2010 Apr 14
April 14, 2010

ASEAN treks towards integration

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ASEAN members have reported completing nearly two-thirds of work to lay down an integrated economic community by 2015 and have tagged streamlining trade processes and opening up the service sector as among the remaining tasks.

The economic bloc boasted of implementing 73% of the 124 target measures, including the lowering of tariffs as of end-2009, in a scorecard released at the close of the Association of Southeast Asian Nations summit last week.

The Philippines, in particular, will have to deliver on service liberalization and trade facilitation commitments to do its part in establishing a free trade area among the 10 Southeast Asian economies with shared output already at $1.5 trillion in 2008, the report stated.

Members would also do well to reduce trade costs and address development gaps within the group, an economist from the Asian Development Bank (ADB) said.

“As of 31 December 2009, 91 out of 124 AEC legal instruments have entered into force. This represents 73% of all AEC-related legal instruments, compared to 50% in 2002,” the report stated.

The report claimed significant progress in achieving a “single market and production base,” with 68 measures — or 82% — of the total policies in this area implemented by 2009 for the free flow of goods, services and investments.

It reported the most progress in the areas of “equitable economic development and integration with the global economy,” as ASEAN members have completed all measures up for implementation by 2009, such as programs to develop small enterprises in the region and trade pacts with various dialogue partners.

Meanwhile, in terms of ensuring a “competitive economic region,” only 50% of measures to improve competition policy, consumer protection and intellectual property rights protection have been implemented.

Moving forward, ASEAN members will have to focus on trade facilitation measures and non-tariff barriers, particularly by setting up one-stop shops for government processes, the report stated.

“All ASEAN member states must first operationalize their National Single Window (NSW). So far, ASEAN-6 countries — Brunei Darussalam, Indonesia, Malaysia, Philippines, Singapore and Thailand — are at various stages of operating their respective NSWs,” it noted.

So far, the Philippines has already set up a “serviceable” NSW, although not all the needed state agencies have come on board yet, a local official who declined to be named said.

Ganesh Wignaraja, principal economist for ADB’s office of regional economic integration, similarly highlighted the need for such NSWs.

“More needs to be done in the next five years to achieve AEC targets. A single window system to improve trade facilitation will significantly reduce trade costs,” Mr. Wignaraja said via e-mail yesterday.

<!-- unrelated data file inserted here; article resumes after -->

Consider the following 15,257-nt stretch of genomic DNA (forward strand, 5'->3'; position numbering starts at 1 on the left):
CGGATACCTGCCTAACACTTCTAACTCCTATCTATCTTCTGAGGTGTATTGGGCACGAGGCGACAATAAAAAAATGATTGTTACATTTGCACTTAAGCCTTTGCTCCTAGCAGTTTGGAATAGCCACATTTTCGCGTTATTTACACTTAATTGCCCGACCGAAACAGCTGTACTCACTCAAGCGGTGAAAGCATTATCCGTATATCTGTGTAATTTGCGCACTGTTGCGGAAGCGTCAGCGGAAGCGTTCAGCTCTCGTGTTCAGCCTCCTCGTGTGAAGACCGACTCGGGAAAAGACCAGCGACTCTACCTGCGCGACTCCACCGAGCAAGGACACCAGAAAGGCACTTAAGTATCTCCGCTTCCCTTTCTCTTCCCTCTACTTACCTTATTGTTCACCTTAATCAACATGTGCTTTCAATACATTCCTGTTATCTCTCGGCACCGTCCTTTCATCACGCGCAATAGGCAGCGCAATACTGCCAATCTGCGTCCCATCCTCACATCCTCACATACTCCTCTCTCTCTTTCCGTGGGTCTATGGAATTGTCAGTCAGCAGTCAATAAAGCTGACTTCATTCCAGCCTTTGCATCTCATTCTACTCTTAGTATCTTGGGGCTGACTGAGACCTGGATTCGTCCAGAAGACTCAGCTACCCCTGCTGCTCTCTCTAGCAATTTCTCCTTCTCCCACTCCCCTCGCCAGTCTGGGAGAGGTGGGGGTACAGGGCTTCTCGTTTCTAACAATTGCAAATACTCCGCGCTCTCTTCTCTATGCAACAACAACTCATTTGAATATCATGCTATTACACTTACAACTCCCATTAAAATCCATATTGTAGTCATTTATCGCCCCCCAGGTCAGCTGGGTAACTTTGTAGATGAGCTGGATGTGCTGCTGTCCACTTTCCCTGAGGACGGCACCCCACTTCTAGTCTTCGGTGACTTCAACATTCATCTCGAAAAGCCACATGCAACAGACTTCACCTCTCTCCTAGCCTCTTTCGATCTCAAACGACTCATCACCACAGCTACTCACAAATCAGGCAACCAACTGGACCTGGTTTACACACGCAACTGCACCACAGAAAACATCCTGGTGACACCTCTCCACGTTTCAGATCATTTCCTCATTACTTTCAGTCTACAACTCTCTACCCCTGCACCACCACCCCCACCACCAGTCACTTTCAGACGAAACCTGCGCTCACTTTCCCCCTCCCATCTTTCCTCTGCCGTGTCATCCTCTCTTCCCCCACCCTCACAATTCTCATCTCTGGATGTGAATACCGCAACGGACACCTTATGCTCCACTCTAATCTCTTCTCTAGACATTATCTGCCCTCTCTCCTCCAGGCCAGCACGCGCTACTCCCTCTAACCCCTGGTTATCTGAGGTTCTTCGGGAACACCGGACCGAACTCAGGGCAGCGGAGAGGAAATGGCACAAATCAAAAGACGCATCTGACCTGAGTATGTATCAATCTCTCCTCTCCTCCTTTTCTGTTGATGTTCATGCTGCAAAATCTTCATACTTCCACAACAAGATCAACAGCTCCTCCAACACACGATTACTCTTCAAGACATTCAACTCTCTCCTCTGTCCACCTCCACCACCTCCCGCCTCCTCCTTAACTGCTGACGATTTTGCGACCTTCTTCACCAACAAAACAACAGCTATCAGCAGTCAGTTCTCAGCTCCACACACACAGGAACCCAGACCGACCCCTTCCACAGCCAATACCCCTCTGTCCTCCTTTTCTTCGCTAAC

“Furthermore, a region-wide free trade agreement — be it ASEAN+3 or ASEAN+6 — needs to be concluded to mitigate possible Asian Noodle bowl effects of overlapping free trade agreements,” Mr. Wignaraja said.

ASEAN members have recently been studying how to harmonize various trade pacts brokered separately with dialogue partners China, Korea, Japan, Australia, New Zealand, and India.

The report also noted that the Philippines has yet to comply with the seventh round of service liberalization measures which would have allowed higher foreign equity ownership in select industries it volunteers. This comes as seven of the eight subsectors that the Philippines submitted for compliance was approved by the group, the local official said.

The report went on to urge the implementation of other measures that should have entered into force by 2009: the ASEAN Comprehensive Investment Agreement which is waiting for members’ respective “reservation lists,” the ASEAN Framework Agreement on the Facilitation of Goods in Transit, the ASEAN Multilateral Agreement on Air Services, and the ASEAN Multilateral Agreement on the Full Liberalization of Air Freight Services.

The report also called for Thailand’s ratification of the ASEAN Trade in Goods Agreement, which has only recently been made possible after it settled with the Philippines the issue on rice and sugar tariffs.

Transport infrastructure to complement trade — an area not measured by the scorecard — must be bolstered as well, the report said.

Mr. Wignaraja recommended adding another task to the list: “Much more Aid for Trade needs to be provided by richer ASEAN economies, particularly on regional infrastructure and trade finance to reduce development gaps.” –JESSICA ANNE D. HERMOSA, Reporter, Businessworld